Emergis Living Lab
This living lab was built in Kloetinge (Zeeuws-Vlaanderen) at Emergis, a mental health institution, where the guest rooms were extended with a new circularly built wing. The units can be easily moved, and the rooms quickly rearranged. This allows Emergis to meet the ever-changing demand for housing. However, there will no longer be a need to build or disassemble, but simply make some easy adjustments, without wasting a lot of energy or material. The use of bio-based materials further reduces the ecological impact and ensures circularity at the end of life. Look at the video or visit the lab virtually!
- Change-oriented design
- Design for reuse and recycling
- Validating the existing situation
- Integrating recycled and reclaimed elements
- Preparing the material bank of the future
- Waste during the construction phase
- Eco-conscious material choices
- Looking for synergies
- Sharing and managing information
- Innovative businessmodels and construction processes
Design for reuse and recycling
By working with CLT, the supporting structure can also serve as the interior finish. For example, no flooring, suspended ceilings or plastering are applied, but the CLT is left exposed wherever possible. This ensures enormous material savings and a drastic reduction in material impact.
To keep the residual value of the CLT panels as high as possible, the pipes for lighting and electricity are assembled and the sanitary appliances are grouped in 1 unit. Thanks to this functional separation, technical installations can be adapted without damaging other parts of the building. In the central corridor, too, the main cabling is laid in a cable tray that is accessible and allows for easy extension or adjustments.
The structure of the facade can be completely disassembled with the option of recovering the wooden planks and insulation undamaged. The flat roof has a roof covering that has been loosely placed and ballasted, so that the insulation and the roof covering can be easily separated during disassembly later on. The units themselves rest on steel poles mounted on Stelcon slabs on stabilised ground. The foundations are therefore also very modular and can be disassembled with a high reuse potential. The walls that connect the modules to the central corridor can be regarded as the inner walls. These were provided in a timber-frame construction, with wooden panels as finish and a detachable threshold at the height of the doorway.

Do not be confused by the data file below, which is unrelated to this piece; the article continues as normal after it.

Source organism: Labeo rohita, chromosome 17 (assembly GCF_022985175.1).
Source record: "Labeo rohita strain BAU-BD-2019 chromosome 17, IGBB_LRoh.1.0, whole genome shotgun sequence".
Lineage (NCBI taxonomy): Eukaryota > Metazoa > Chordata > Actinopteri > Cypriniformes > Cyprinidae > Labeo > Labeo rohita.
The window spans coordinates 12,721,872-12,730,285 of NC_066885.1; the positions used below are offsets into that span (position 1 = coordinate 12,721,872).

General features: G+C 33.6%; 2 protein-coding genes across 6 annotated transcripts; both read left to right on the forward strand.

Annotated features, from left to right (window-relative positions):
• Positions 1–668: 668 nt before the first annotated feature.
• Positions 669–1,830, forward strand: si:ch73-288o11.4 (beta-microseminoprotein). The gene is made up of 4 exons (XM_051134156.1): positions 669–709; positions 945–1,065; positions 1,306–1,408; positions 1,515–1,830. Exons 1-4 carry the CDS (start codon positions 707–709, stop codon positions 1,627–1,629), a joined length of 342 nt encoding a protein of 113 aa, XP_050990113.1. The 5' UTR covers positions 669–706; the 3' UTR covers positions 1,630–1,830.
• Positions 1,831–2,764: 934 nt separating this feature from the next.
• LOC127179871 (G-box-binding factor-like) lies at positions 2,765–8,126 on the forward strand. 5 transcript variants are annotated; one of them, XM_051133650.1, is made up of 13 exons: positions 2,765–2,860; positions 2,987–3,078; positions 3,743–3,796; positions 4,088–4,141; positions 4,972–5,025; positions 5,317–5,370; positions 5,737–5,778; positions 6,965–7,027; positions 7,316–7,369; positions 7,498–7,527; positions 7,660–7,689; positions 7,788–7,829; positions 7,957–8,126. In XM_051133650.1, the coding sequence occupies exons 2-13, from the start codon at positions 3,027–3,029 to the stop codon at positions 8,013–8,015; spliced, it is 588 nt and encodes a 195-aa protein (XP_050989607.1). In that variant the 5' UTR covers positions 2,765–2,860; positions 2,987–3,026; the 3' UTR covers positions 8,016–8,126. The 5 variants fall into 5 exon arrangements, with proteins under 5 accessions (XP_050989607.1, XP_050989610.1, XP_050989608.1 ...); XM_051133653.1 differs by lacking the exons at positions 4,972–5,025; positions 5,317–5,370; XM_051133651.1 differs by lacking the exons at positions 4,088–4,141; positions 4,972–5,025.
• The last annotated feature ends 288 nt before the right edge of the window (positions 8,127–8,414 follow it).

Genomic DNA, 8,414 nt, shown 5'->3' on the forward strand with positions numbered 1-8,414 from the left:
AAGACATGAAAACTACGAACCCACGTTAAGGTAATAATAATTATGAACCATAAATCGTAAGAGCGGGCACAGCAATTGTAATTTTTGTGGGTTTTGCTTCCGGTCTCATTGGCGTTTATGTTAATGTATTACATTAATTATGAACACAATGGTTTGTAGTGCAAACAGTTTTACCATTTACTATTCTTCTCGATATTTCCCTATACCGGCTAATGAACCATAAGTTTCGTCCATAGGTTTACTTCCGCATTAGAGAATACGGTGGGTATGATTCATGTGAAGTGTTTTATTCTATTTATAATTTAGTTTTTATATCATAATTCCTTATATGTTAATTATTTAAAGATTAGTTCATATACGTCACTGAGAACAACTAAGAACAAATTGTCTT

The lifting points of the modules have remained, but have been concealed in the roof finish. This makes it easy to disassemble the modules in their entirety later on. The CLT units themselves were assembled from CLT plates that were not glued but screwed together. This means that, if required, the units can also be taken apart with minimal damage to the panels.
The end-of-life calculator for Emergis' Living Lab can be downloaded here. The lifespan of the units has been estimated at 60 years and that the materials will eventually yield around €150,000. The investment to make the building remountable has been divided by two as the investement also has a benefit in flexibility. This has been calculated in the flexibility calculator.
Valorising the existing situation
In order to connect the new part of the building to the existing one, part of the existing building had to be demolished. At first, the architect’s design did not allow for the existing foundations and floor to be kept. With a view to maximum valorisation of the existing situation, the design was adapted to the perimeter of the existing floor and foundations so that they could be preserved. The other parts of the building, which were demolished, were not suitable for reuse and were disposed of using standard practices.
Preparing the material bank of the future
To facilitate later reuse, an as-built BIM model was delivered containing the materials and quantities. The contractor also prepared disassembly instructions relating to the assembly and disassembly of the CLT units.
Sharing and managing information
For information management, the Emergis Living Lab uses an as-built version of the BIM model containing all information about quantities and materials used. The contractor also provided an informative document about the disassembly and assembly instructions for the prefab modules.
Innovative businessmodels and construction processes
In terms of innovative approach, Living Lab Emergis mainly focuses on standardisation, modularity and prefabrication in order to achieve high material efficiency. The construction of a mock-up (first test module) made it possible to not only make adjustments and prevent difficulties on the construction site, but also extra material savings. For example, the construction of the test module showed that 2 light fixtures were sufficient to meet the required light quality. The 3 fixtures that were originally allocated were therefore replaced by just 2 fixtures per module. The rest of the tender was conducted in a traditional way without any focus on circular business models.